SOURCE

Wait Element Campaign Canvas

The Wait Element is probably the once step missed by new Eloqua users. It’s a critical step in your canvas design and provides two options.

You can wait for a period of time, hours, days or weeks or you can wait until a specific date and time. 

You will typically use one type of Wait based on your campaign.

The Wait Action Element

This element allows you to specify how much time will lapse between steps of your campaign. You can also set up a wait step notification for when contacts enter the step.

Example: If you want to send an email alerting contacts and prospects to register for an upcoming seminar, after the initial email step, you can add a wait step. You can specify an amount of time to wait (hours, days or weeks) before continuing on to the next step, perhaps sending a reminder to those who have not yet responded.

SOURCE

Opened Email Element Campaign Canvas

The Opened Email? decision element allows you to evaluate a persons engagement or lack of engagement with your email. In the canvas above we’re going to send a second email to campaign members if they did not open the first email.

The Opened Email? Decision Element

Evaluate and route segment members differently depending on whether they opened a specific email at least once or a selected number of times.

SOURCE

Other considerations

Remember, the Canvas default will not send the same email to the same person twice. So in the Canvas example above you need to save-as the first email and create a second email.

In this example, the second email will only be sent to people who did NOT open the first email. So, all you really need to change is the email Subject Line and the Preview copy. Given the first email wasn’t opened, the Subject Line and Preview text/copy are the only tools you have available to change in the hope it grabs the attention of your audience.

 

Chapter 2: More Common Components

Using Components to create engaging & personalised content

The Component Library consists of Images, File Storage, Hyperlinks, Shared Content, Dynamic Content, Field Merges and Headers, Footers and Signature Layouts. I’ve explored each of these below and given you some examples of where you can use them.

Headers & Footers

The most basic function of your email, headers and footers play an important role in your email asset build and are required components by Eloqua.

From a technical perspective, you don’t actually have to have any content in these two components, but they must be part of your email build.

However, you will want to add some content to these two components in most cases.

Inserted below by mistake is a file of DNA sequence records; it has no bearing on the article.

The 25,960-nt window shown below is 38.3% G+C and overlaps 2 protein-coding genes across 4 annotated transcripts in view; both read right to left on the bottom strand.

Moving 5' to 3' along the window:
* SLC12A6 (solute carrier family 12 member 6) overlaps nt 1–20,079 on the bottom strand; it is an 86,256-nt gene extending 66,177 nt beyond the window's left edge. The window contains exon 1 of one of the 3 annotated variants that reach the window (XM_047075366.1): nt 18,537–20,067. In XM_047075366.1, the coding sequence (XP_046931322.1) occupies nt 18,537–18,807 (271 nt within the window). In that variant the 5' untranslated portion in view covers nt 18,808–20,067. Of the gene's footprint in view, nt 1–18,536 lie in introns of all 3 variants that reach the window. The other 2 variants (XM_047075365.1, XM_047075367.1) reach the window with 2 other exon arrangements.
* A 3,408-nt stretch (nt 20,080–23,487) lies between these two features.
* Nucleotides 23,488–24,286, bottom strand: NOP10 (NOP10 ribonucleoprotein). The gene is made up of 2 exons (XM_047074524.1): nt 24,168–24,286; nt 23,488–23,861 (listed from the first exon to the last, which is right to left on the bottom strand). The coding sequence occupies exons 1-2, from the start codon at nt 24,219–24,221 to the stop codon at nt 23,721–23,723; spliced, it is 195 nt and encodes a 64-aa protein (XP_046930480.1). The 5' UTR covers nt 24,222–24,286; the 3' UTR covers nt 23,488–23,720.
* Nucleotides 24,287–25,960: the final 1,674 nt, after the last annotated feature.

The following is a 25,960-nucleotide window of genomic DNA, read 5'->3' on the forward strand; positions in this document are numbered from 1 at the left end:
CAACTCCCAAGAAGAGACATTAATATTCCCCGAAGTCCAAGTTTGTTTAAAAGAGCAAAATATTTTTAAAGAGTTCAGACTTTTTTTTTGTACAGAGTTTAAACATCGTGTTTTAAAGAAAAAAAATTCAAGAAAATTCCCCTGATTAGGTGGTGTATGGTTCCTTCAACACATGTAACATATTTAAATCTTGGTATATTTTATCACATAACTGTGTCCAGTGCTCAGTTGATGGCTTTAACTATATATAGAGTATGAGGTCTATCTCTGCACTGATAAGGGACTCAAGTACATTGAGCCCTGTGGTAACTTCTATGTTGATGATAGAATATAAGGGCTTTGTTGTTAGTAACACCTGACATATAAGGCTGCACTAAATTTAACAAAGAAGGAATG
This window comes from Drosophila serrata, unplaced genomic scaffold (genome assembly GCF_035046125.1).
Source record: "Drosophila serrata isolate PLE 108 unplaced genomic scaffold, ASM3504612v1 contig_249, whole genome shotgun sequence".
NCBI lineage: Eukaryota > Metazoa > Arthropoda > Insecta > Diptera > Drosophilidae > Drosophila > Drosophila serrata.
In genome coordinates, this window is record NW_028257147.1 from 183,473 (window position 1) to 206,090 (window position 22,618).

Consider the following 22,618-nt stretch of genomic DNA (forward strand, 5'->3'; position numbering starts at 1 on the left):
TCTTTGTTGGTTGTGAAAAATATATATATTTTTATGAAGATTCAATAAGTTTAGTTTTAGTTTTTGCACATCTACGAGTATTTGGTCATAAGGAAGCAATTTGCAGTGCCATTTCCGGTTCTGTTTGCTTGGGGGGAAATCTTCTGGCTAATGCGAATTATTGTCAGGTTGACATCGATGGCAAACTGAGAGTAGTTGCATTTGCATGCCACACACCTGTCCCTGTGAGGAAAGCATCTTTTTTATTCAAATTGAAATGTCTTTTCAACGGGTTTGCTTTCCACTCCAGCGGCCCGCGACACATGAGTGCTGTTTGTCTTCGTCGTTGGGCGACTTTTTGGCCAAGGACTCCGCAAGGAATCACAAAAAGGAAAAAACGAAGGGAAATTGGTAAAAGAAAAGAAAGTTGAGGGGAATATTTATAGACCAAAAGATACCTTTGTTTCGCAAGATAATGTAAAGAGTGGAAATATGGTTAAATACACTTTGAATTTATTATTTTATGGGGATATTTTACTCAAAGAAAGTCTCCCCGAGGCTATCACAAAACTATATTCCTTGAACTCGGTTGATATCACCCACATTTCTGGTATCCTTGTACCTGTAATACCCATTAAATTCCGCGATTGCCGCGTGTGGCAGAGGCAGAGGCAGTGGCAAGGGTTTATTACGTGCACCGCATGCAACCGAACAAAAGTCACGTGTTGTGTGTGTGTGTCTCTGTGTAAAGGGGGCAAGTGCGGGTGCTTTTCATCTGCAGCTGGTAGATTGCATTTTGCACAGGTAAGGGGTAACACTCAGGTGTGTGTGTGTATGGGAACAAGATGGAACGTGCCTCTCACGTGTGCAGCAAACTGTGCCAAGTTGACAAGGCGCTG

Good to know

When you create your Email Groups/Subscriptions you can assign header and footer defaults. This means when you create your email, assign your email group and save the email asset the default header and footer will be associated to the email. You can select a different header and footer within the Email Editor to replace the default if you need to.

Headers

Most see the header as copy with something like “click here to view this email online”. However, you can also add your logo and any other artwork/visual assets you’d like to have across all emails.

Footers

I’ve seen Eloqua customers use Footers in a range of ways. The most common, following their initial implementation, is to have a single Footer used across all Email Groups. This is ‘good enough’, but it can be much better.

Field Merge Personalisation

The Field Merge helps you take data connected to the Eloqua Contact or a Custom Object (or Custom Data Object) and insert it into your email or landing page.

At the most basic it’s how you address people by name in your email e.g. “Dear Derek,” e.g. “Dear FirstName,”

Field merges help you personalise your emails, landing pages and forms. I’ve the three of these below to help you set up the basics.

Emails.

Any piece of data you have stored on the Eloqua Contact or a linked Custom Object can be merged and used in your emails or landing pages. In most cases you will create one field merge for a single Contact or Custom Object field.

The most common is First Name from the Contact. When you create your field merge you are given the chance to provide a default value, should the field itself be empty.

Let’s take First Name as an example. My contact in Eloqua has my first name as Derek. However should the First Name field on my Contact be blank, you may want to create a default value of e.g. Valued Customer. That means you want to create a field merge with the default value of “Valued Customer” meaning my email will be addressed as follows: